Findings based on interviews with hospitals participating in Medicare bundled payments
THURSDAY, Sept. 6, 2018 (HealthDay News) — Hospitals receiving bundled payments are reducing skilled nursing facility (SNF) use and improving care integration to improve quality and control costs, according to a report published in the August issue of Health Affairs.
In an effort to better understand how hospitals are trying to improve quality and control costs, Jane M. Zhu, M.D., from University of Pennsylvania in Philadelphia, and colleagues conducted semi-structured interviews with an executive or administrator in each of the 22 hospitals and health systems participating in Medicare’s Comprehensive Care for Joint Replacement model or its Bundled Payments for Care Improvement initiative for lower extremity joint replacement episodes.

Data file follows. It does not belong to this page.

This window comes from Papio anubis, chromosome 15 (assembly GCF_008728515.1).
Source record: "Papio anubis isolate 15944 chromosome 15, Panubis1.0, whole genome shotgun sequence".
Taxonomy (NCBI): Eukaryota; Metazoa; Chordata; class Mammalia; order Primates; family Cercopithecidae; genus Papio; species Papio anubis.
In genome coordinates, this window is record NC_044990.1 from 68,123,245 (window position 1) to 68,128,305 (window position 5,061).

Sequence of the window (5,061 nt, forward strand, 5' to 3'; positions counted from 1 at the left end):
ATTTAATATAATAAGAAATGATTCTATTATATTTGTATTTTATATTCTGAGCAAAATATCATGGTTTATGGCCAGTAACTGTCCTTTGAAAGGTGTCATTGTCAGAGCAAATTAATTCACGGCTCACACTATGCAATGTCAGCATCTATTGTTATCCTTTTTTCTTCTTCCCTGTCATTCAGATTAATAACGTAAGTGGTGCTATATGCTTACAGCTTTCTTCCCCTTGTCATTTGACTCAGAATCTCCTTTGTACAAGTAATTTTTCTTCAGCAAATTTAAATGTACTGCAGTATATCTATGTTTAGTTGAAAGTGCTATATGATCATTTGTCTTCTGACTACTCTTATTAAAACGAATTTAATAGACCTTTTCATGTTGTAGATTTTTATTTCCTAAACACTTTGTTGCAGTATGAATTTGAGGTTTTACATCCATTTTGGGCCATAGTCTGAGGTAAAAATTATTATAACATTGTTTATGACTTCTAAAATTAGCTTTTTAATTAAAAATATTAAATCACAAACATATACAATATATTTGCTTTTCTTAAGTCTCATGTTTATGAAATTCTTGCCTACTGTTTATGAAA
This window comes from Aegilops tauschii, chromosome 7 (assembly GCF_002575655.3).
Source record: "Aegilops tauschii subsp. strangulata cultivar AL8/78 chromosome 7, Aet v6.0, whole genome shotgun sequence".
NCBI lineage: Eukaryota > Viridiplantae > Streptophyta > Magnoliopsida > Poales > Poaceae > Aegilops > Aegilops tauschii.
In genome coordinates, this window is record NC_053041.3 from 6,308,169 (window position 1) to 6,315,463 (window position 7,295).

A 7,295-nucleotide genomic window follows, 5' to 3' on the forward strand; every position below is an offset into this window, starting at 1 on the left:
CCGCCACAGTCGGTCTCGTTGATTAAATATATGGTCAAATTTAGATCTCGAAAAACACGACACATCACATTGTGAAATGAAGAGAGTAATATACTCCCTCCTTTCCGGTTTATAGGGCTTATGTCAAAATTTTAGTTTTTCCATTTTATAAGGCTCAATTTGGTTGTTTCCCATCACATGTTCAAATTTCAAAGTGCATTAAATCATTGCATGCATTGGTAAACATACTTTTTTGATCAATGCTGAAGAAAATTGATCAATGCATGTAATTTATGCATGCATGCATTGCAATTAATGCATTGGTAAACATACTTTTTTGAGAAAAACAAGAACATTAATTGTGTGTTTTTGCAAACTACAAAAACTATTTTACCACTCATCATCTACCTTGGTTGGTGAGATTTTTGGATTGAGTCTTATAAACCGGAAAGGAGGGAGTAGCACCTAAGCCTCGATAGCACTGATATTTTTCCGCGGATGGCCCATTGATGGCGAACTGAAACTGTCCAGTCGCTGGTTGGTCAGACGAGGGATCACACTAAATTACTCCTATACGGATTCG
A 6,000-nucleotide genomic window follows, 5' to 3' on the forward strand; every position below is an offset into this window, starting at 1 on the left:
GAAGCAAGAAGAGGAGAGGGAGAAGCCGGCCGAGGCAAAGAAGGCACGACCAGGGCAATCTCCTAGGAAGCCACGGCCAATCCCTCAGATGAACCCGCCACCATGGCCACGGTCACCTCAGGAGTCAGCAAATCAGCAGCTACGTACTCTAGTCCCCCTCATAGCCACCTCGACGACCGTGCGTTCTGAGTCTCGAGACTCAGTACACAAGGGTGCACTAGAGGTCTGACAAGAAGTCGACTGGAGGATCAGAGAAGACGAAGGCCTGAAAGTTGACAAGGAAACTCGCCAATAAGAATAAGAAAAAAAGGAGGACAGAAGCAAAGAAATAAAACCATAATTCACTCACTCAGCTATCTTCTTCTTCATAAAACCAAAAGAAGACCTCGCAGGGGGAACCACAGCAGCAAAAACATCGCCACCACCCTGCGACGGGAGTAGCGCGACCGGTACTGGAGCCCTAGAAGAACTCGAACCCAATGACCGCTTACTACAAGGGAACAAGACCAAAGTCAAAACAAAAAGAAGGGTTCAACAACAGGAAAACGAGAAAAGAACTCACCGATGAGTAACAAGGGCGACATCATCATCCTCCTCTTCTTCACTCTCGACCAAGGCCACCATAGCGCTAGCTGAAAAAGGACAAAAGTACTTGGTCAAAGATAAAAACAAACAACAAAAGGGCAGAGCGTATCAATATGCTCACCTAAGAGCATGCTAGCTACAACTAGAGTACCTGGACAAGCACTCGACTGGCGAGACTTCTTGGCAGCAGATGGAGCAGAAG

The researchers identified two major organizational responses. First, hospitals are reducing SNF referrals, using risk-stratification tools, patient education, home care supports, and linkages with home health agencies to encourage discharges to home. To enhance integration with SNFs, hospitals report establishing networks of preferred SNFs to exert influence over SNF quality and costs. A second strategy includes increasing coordination through shared access to electronic medical records, embedding providers across facilities, hiring dedicated care coordination staff, and creating platforms for data sharing.
“As hospitals presumably move toward home-based care and more selective SNF referrals, more evidence is needed to understand how these discharge practices affect the quality of care and patient outcomes,” the authors write.
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